From exterior pylons and parking directionals to electronic message boards announcing stores and events, signs play a crucial role at shopping centers and malls. Absolutely critical, however, to ensuring a consistent message at each center is tenant signage.
"Signage plays a very important role for everybody, from consistency for the landlord to not bombarding the shopper," says Judy Murtaugh, director of tenant coordination for Indianapolis-based Simon DeBartolo Group Inc. "There is a fine line we all walk in being able to draw attention to the retailer but not overwhelm the property."
While exterior signage is directed by design of the property as well as local zoning regulations, indoor signage becomes a question to resolve between landlord and tenant. Shopping center owners and managers want a look that complements the center as a whole yet also is inviting to shoppers.
Tenants, on the other hand, are concerned about creating their own image and designing signage that conveys an individual look, feel and style. Their goal is to stand out and be remembered in the crowded, competitive field of retailing.
"Signage is vital, and you can't run a project without a lot of input," says Ken Jacobs, vice president of retail planning and design for Chicago-based General Growth Properties Inc. While each developer has its own criteria and its own bag of tricks for maintaining overall image, each retailer wants as much exposure as possible. "There is give and take from both sides, but retailers usually get what they want as long as it's in good taste," he says.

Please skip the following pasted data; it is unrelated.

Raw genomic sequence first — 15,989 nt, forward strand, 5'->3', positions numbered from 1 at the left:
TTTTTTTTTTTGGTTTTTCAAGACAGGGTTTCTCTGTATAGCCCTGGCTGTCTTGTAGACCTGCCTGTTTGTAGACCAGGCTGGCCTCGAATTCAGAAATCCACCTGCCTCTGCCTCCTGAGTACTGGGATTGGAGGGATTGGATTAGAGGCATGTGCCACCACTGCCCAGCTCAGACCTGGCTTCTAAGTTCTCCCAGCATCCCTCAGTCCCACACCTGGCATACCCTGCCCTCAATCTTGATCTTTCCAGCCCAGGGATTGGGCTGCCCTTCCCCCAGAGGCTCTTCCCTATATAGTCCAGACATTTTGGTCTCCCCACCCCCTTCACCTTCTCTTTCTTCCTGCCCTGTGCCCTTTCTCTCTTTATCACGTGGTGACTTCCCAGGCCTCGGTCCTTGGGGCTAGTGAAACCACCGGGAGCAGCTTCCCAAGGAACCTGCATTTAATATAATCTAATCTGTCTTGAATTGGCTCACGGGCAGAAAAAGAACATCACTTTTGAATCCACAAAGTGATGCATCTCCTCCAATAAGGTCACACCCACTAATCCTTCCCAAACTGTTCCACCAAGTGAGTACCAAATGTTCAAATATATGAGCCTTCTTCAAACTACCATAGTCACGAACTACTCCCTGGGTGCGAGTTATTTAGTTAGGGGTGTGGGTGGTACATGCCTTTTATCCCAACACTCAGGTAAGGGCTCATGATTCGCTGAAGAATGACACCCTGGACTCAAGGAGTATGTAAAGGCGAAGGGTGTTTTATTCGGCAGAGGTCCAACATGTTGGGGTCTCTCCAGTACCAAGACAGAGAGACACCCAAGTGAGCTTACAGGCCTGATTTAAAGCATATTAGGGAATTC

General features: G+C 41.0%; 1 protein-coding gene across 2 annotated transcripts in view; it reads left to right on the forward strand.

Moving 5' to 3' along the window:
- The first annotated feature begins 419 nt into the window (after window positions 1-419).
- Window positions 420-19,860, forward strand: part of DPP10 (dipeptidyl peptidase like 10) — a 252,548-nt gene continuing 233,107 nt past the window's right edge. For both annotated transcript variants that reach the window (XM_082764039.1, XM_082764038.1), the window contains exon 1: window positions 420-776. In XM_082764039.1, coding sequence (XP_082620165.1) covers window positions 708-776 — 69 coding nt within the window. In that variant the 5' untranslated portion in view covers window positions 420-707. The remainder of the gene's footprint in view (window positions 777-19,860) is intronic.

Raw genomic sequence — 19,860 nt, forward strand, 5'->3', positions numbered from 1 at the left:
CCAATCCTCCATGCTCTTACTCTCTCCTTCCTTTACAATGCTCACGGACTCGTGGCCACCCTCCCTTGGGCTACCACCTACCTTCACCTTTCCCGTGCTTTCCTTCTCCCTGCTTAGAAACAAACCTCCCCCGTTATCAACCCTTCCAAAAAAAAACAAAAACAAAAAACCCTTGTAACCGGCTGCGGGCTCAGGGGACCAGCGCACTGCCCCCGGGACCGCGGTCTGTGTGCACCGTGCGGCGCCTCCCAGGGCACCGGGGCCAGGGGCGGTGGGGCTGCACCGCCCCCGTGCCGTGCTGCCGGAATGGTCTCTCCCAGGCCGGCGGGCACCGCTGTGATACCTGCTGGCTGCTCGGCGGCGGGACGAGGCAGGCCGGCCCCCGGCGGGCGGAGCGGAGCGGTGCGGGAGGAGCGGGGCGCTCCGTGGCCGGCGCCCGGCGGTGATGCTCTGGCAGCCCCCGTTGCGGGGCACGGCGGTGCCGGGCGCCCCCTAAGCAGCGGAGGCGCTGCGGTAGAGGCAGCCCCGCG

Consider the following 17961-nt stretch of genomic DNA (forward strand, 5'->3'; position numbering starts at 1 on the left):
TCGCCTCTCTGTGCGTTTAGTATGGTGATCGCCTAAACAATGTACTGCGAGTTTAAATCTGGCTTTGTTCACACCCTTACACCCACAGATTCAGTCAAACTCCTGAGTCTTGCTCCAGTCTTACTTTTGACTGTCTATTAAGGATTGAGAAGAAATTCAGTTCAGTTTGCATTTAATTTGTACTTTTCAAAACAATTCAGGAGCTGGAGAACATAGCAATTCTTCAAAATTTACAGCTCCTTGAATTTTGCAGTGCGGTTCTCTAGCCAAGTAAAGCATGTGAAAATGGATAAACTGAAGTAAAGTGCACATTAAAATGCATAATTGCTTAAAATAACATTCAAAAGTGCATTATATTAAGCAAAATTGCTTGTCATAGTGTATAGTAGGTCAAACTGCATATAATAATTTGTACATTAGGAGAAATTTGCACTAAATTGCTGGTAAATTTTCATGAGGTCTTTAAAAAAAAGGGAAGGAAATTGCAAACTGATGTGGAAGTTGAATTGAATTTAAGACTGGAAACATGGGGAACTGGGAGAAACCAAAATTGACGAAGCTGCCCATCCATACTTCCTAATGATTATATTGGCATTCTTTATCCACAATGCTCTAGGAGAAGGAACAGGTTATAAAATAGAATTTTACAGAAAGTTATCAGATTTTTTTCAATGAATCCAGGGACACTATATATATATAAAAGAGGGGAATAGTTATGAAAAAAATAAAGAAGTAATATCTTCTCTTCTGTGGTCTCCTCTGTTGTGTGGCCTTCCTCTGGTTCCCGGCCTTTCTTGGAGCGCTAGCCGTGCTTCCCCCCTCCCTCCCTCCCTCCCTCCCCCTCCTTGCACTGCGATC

Retail property owners and managers typically set tenant signage criteria based on the style, theme and location of the shopping center or mall. Tenants typically send in drawings of their proposed signs while lease negotiations are under way. Owners say creativity is appreciated and actively encouraged within the set limits.
The boundaries imposed by center owners, Jacobs says, are a way to avoid a completely unstructured look. "There would be nothingbut huge competition among retailers if there were not limits," he continues.
Brad Smith, director of tenant coordination for Cleveland-based Forest City Management Inc., says the extreme in letting signage speak for itself is Las Vegas. "You can see what the competition among establishments there has done," he says, "and no one wants a mall to look like that. You have to have limits."
No rules vs. rigid rules Whatever the limits are, however, they often vary from site to site even within each company.
Debra Warner, design manager for The Mills Corp., Arlington, Va., points to The Block at Orange in Orange, Calif. "Guidelines are very flexible there because signage is inherent to the attitude and theme of the center," she says. "We have very few limitations as to the type of signs and are instead looking for signs where the quality and design are of a high standard."
Expected to open later this year, The Block is an 800,000 sq. ft., open-air center with more than 60 percent of the space designated for entertainment and dining uses. The project incorporates Main Street tradition with the energy of a big city.
"At The Block at Orange, signage is an integral part of the architecture," says Jerry Engen, vice president and development director for The Mills Corp. "There are different levels of signage, and each retailer will have more than just a sign over the doorway.
"At a typical Mills property," he continues, "signage is more informational and directional. [The Block at Orange] is a completely different project that demands different things."